Catfish review

Don’t judge a Facebook by its cover…

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Hi! My name’s Sven. I’m a 6ft 5in male model, handsome and hung like a porn star.

Well, this might not be true. But you wouldn’t know that if we met on Facebook, the web phenomenon fast becoming – thanks to The Social Network and now this Sundancepleasing documentary – a byword for cyberspace intrigue.

That’s certainly been the experience of Nev Schulman, a New York photographer who, having been ‘poked’ by an eight-yearold child prodigy who sent him paintings based on his pictures, went on to become friendly with her mother Angela and even more so with her older sister Megan.

Being filmmakers, Nev’s brother Ariel and their flatmate Henry Joost recorded the progress of this virtual relationship, only to see it take a dark turn when the messages and posts Nev received began not to add up.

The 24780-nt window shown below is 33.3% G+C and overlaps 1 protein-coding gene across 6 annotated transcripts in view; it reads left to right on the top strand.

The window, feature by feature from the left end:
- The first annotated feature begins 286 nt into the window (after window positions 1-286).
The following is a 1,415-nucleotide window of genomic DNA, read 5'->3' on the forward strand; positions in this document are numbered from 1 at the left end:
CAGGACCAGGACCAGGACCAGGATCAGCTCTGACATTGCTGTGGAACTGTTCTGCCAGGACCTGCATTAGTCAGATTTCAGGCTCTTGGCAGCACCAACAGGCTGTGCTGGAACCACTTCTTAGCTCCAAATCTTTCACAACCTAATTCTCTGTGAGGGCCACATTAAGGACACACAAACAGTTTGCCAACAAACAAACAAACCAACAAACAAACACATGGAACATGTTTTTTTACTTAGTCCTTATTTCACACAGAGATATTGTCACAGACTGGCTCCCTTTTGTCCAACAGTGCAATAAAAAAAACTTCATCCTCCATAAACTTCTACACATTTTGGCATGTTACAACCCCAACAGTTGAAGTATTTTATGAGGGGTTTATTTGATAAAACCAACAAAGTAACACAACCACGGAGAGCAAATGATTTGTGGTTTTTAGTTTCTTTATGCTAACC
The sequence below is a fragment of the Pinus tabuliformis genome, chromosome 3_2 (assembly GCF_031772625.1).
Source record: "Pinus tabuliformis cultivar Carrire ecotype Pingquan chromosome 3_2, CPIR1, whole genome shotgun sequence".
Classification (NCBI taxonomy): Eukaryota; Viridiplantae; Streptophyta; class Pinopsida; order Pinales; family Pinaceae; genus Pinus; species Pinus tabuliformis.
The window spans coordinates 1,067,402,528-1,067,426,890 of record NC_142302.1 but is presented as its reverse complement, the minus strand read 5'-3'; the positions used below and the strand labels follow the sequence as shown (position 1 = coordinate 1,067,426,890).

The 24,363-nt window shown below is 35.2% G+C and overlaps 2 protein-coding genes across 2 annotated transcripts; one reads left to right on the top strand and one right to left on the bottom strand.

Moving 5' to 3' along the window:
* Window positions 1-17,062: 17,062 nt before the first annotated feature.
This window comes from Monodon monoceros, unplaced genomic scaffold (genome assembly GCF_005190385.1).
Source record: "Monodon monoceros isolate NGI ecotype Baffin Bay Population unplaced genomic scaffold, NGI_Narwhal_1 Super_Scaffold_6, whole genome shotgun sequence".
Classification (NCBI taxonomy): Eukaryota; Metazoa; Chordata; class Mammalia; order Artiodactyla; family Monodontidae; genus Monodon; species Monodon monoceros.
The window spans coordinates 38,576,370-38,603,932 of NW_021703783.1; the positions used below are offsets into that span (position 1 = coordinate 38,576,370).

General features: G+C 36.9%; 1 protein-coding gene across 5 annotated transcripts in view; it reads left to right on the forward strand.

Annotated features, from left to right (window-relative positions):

A cautionary tale for the computer age, Catfish is also a detective story that delights in picking apart the evasions, fabrications and downright whoppers underpinning a romance that, inevitably, turns out to be too good to be true.

When unveiled, though, the actuality proves just as fascinating, an impromptu road trip to the suburbs of Michigan providing not only a great example of “Gotcha!” cinema, but also a valid reminder that real life is always more interesting than the virtual kind.

Showing admirable grace under mounting pressure and an ingenuity Sherlock would be proud of, the deluded Nev emerges surprisingly well from what can’t have been an easy ordeal. (The scene where he reads out Megan’s saucy texts is an excruciating highlight.)

Although Catfish hinges on an extended deception, there really aren’t any heroes and villains on this journey of discovery, even if Ariel and Henry could be accused of indulging in some mild exploitation.

Still, the end result is a compulsive, propulsive study of relationships virtual and real.

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Freelance Writer

Neil Smith is a freelance film critic who has written for several publications, including Total Film. His bylines can be found at the BBC, Film 4 Independent, Uncut Magazine, SFX Magazine, Heat Magazine, Popcorn, and more.